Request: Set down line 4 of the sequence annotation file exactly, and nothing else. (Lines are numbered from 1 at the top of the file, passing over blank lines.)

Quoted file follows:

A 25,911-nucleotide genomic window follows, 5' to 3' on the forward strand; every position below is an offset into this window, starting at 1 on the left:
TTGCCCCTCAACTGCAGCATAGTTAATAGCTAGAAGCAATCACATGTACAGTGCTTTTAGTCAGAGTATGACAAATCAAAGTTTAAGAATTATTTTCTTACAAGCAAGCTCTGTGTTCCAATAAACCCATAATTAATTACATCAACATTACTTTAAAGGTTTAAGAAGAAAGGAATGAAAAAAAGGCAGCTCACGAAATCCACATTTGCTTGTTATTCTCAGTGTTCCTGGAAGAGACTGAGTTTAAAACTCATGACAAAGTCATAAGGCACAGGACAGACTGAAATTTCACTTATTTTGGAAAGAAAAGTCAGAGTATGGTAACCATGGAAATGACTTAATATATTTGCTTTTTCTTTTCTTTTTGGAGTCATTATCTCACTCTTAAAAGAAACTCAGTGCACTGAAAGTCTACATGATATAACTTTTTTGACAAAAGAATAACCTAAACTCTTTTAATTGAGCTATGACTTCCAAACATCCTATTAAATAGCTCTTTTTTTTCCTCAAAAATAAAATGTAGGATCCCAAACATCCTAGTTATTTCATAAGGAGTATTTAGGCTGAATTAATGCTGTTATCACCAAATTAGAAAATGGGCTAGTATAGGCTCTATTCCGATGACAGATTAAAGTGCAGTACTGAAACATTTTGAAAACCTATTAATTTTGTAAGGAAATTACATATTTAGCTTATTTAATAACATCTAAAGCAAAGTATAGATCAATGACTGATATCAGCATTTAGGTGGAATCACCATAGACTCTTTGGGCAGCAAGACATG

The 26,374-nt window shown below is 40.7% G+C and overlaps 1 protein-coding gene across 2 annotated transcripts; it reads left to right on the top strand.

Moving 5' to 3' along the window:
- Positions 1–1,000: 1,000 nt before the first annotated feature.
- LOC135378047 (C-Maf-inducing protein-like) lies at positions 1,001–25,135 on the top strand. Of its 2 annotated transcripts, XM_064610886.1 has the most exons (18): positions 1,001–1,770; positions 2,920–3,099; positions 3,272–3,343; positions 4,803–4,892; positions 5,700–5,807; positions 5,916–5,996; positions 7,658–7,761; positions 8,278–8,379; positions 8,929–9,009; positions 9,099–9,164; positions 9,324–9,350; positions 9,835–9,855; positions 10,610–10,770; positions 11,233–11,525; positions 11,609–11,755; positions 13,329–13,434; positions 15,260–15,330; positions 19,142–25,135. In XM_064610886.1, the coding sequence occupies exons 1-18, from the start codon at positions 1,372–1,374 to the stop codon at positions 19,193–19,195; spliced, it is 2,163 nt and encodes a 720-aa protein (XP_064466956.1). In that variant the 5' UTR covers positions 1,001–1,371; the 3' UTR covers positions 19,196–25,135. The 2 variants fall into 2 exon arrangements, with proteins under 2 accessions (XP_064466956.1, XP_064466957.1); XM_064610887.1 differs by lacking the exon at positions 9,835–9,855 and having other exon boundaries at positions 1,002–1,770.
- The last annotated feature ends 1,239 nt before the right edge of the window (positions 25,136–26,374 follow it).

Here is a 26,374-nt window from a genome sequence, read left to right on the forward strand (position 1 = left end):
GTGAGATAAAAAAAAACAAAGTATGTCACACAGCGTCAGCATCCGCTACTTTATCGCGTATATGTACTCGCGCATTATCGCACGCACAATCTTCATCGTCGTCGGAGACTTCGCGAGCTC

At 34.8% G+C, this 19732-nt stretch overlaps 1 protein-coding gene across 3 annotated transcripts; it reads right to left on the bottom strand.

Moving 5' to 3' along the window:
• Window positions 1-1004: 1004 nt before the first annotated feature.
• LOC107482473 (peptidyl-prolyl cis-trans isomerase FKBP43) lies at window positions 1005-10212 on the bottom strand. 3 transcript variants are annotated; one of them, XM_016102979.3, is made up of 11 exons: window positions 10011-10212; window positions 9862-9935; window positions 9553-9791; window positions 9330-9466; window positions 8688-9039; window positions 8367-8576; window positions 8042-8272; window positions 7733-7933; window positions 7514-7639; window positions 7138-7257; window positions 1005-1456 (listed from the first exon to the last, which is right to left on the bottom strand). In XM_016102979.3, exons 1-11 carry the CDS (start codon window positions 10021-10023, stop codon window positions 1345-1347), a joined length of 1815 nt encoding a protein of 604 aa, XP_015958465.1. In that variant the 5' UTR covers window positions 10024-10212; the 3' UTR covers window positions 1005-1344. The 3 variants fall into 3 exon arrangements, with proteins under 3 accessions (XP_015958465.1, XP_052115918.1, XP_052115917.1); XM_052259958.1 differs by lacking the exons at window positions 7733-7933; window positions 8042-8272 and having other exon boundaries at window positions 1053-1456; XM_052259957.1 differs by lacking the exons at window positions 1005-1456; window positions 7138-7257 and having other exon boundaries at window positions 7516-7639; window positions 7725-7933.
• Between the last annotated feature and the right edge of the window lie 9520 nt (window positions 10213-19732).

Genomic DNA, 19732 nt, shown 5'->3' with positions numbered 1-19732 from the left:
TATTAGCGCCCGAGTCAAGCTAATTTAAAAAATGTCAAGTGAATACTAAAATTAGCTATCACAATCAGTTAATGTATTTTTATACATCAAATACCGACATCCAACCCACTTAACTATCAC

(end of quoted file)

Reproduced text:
Moving 5' to 3' along the window: